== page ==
Home Curse of the third film plagues Gentlemen Broncos

Curse of the third film plagues Gentlemen Broncos

by admin November 17, 2009

In the movie industry, a director’s initial output often fits a predictable pattern: the first film introduces the filmmaker’s style, the second strengthens or breaks the mold, and the third generates heightened expectations. Unfortunately for husband-and-wife team Jared and Jerusha Hess, the third time isn’t the charm.

Their latest comedy, Gentlemen Broncos, amounts to little more than a rehash of 2004’s far superior Napoleon Dynamite. Whereas the first movie distinguished itself by its subtle and awkward charm, Gentlemen Broncos baffles with an affected stupidity that passes for indie cred. Even the so-so Nacho Libre (2006) is better than this.
The plot revolves around doe-eyed Benjamin Purvis (Michael Angarano), a shy teenager from rural Utah who aspires to become a science-fiction writer. He pins his hopes on Yeast Lords: The Bronco Years, an epic novel whose bearded protagonist pays tribute to the boy’s deceased father. Ben is homeschooled by his mom Judith (Jennifer Coolidge), an eccentric nightgown designer who makes extra money by selling popcorn balls.

When Ben submits Yeast Lords to a local writing contest, his story gets ripped off by washed-up fantasy writer Dr. Ronald Chevalier (Jemaine Clement from Flight of the Conchords). Chevalier bastardizes the story by transforming the main character Bronco (Sam Rockwell) from a macho, “nad-flaunting caveman type into a lisping, stiletto-wearing cross between He-Man and Barbie.
As different people read out different versions of the story, the action shifts from reality to fantasy between Yeast Lords and Chevalier’s renamed The Adventures of Brutus and Balzaak. The sequences feature projectile vomiting, cyclops who look like they’re made out of Silly Putty and flying “battle stags” with mini-cannons that shoot out of their rectums.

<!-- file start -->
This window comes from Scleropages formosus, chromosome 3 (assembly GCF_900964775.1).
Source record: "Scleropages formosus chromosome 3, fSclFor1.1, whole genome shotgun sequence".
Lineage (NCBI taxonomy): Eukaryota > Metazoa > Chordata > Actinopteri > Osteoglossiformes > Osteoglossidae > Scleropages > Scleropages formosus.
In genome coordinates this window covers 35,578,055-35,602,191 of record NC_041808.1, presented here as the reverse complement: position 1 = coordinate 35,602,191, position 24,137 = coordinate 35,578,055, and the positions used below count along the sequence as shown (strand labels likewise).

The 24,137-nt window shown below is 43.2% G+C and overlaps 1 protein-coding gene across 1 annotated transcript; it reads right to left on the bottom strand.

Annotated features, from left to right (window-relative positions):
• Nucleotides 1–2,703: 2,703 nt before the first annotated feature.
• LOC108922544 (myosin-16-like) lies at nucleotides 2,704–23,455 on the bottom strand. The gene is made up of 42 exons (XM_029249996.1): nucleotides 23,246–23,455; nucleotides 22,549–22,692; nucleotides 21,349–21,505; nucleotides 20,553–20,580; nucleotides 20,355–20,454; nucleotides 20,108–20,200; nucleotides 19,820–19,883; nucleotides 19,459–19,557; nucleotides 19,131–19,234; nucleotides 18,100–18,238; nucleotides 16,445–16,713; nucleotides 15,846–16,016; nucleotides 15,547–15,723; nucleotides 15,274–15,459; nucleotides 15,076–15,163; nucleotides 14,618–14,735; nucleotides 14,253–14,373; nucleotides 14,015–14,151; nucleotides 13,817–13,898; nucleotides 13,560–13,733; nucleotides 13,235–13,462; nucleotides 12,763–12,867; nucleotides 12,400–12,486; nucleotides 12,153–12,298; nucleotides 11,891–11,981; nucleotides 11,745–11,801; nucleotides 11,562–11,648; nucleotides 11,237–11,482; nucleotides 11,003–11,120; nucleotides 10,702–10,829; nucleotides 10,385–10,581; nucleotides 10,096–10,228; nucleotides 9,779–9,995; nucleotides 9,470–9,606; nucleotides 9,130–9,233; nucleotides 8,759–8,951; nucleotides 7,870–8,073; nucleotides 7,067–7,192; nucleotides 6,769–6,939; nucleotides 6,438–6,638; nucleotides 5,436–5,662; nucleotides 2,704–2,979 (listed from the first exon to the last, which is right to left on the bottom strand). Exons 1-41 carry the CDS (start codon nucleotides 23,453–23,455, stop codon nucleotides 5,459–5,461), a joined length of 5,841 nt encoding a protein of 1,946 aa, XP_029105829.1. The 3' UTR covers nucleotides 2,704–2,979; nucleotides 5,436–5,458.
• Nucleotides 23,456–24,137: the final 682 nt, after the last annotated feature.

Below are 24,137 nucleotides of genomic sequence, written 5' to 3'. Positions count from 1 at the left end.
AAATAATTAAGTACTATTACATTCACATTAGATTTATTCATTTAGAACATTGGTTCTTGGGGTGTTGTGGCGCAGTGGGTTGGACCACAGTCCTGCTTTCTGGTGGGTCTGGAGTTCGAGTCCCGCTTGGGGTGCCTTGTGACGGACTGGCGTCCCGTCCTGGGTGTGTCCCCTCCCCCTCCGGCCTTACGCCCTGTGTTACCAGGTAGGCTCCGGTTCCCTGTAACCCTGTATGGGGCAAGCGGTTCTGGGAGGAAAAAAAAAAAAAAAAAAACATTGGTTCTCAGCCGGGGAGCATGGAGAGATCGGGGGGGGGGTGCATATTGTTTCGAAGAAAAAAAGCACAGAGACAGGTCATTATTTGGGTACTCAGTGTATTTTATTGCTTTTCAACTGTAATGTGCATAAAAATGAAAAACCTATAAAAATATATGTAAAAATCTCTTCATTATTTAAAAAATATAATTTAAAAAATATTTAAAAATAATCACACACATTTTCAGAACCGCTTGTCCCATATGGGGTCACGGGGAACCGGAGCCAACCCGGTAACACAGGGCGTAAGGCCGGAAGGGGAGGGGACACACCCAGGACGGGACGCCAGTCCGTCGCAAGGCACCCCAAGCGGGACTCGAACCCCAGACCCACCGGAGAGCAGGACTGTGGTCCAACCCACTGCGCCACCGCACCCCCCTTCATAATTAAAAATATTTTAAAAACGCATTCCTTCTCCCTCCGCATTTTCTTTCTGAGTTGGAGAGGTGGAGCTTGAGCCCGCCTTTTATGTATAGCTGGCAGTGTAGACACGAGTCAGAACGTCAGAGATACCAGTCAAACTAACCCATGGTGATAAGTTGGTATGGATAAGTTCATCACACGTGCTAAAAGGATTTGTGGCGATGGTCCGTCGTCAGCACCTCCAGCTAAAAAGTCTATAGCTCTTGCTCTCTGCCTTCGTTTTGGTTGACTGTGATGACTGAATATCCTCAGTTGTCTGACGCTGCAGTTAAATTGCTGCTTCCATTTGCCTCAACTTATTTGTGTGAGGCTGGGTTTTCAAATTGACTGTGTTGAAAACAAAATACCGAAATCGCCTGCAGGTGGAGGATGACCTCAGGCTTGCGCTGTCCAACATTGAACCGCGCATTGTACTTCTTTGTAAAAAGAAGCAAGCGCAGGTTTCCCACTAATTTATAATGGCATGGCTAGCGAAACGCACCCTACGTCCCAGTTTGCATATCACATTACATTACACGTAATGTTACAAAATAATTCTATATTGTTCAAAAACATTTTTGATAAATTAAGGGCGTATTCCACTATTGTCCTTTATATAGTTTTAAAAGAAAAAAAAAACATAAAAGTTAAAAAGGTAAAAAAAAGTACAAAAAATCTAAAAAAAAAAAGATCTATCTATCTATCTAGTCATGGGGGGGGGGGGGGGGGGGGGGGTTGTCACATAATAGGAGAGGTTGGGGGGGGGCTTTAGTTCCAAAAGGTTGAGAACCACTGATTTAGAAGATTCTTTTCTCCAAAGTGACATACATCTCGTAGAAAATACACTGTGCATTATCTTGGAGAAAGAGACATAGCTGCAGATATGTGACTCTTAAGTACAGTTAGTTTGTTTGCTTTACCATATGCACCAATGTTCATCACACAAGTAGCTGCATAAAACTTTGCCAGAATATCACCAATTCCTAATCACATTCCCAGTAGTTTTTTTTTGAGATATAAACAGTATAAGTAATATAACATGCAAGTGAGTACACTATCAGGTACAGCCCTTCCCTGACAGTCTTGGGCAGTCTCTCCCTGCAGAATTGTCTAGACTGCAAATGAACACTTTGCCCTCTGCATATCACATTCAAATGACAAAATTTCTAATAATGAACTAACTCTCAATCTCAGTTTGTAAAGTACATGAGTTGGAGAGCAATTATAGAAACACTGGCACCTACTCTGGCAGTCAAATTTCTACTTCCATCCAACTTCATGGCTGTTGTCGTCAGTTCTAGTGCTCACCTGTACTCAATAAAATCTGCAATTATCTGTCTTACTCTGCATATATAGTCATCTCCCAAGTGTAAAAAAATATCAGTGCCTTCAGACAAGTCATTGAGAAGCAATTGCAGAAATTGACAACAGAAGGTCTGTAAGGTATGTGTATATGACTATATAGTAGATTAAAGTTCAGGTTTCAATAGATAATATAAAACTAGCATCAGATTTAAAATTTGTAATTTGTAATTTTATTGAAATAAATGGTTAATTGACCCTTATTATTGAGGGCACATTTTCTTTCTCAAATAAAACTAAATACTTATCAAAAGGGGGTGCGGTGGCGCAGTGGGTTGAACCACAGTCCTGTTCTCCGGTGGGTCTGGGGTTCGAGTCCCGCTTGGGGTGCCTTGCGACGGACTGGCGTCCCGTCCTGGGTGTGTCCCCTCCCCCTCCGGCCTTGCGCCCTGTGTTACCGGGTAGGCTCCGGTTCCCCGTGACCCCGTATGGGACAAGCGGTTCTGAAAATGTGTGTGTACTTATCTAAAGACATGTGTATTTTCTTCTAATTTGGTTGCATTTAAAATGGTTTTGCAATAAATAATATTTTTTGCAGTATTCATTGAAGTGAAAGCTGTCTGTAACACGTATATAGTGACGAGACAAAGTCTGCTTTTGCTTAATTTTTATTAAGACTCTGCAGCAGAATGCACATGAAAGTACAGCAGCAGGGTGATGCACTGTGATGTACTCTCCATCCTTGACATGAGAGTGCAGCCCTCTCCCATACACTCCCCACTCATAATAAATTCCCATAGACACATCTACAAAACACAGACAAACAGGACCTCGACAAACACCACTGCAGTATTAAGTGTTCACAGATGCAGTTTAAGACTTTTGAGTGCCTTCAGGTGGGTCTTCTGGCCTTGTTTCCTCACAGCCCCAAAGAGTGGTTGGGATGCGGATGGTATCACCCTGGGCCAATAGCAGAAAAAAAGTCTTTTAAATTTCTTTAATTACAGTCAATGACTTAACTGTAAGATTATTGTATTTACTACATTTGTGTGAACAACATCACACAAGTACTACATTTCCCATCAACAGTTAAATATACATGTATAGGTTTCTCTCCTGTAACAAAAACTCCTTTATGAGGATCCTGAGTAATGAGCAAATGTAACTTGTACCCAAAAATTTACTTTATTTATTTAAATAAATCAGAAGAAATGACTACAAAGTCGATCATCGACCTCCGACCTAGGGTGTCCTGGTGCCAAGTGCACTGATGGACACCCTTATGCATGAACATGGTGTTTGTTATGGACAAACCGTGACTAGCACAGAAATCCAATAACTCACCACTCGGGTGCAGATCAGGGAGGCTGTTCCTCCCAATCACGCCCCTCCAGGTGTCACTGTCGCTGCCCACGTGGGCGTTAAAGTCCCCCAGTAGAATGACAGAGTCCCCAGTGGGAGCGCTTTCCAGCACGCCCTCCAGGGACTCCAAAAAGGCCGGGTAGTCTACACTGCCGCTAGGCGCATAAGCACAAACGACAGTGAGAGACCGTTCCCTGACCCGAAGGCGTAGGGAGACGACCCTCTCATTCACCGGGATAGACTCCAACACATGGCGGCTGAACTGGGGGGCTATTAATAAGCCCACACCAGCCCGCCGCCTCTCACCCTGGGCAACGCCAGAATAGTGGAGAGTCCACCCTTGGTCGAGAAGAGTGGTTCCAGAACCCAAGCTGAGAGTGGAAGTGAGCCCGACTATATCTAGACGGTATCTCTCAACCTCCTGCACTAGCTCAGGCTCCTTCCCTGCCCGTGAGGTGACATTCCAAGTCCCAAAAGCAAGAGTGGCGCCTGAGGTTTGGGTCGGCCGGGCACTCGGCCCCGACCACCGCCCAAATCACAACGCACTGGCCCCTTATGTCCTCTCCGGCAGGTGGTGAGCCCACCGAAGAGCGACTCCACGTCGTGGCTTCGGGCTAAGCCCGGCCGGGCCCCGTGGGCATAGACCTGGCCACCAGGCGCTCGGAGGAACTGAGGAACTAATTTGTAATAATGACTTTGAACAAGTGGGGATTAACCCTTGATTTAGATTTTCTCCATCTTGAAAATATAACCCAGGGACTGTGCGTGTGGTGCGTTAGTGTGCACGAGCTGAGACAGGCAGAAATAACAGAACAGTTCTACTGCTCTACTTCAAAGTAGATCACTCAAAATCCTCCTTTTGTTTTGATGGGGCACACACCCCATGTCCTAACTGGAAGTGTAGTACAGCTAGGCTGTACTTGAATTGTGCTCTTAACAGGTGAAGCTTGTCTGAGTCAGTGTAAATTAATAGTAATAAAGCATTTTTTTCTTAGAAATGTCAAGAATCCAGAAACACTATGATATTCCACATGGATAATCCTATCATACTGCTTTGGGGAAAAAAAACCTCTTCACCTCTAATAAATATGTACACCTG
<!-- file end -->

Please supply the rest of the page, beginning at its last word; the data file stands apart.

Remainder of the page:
Ben’s problems don’t end there. Yeast Lords also gets cannibalized by local filmmakers Lonnie Donaho (Héctor Jiménez) and Tabatha Jenkins (Halley Feiffer), who see his manuscript as their ticket to Hollywood.
Donaho casts himself as Bronco’s cringeworthy love interest opposite Dusty (Mike White), Ben’s trailer trash big brother figure from church. These scenes are meant to be awful, but made worse by Donaho’s inexplicable propensity for spreading out his lips like a mentally-challenged California Raisin.
The biggest problem with Gentlemen Broncos is its poorly handled humour, which relies too much on weird for weirdness’ sake. At one point, Dusty teaches Ben how to use a blowgun by dipping the dart into a mixture of rat poison and his own poop. Instead of hitting its intended target (an unwitting cat), the dart plants itself squarely in Judith’s chest.

The fact that Gentlemen Broncos boasts a phenomenal cast makes its off-the-mark delivery all the more tragic. For one, Clement shines as the honey-toned sci-fi writer who believes in his own hype. Rockwell shows remarkable versatility and comedic timing as the Jekyll and Hyde versions of Bronco. As Ben’s mom, Coolidge effortlessly occupies the space between sweet and completely out of her mind.
It’s not hard to see what the filmmakers were trying to do with Gentlemen Broncos. The fantasy sequences are a loving tribute to pulp fiction, brimming with detail and nostalgia. Writers of all stripes can empathize with Ben’s struggle as he tries to maintain a semblance of creative control over his work.
Unfortunately, the film’s standout performances and rare funny moments just aren’t enough to redeem the whole film. In the end, Gentlemen Broncos is a movie that even Napoleon Dynamite would be hard-pressed to embrace.

Gentlemen Broncos opened at the AMC Forum on Nov. 13. For more information, call the box office at 514-904-1250.

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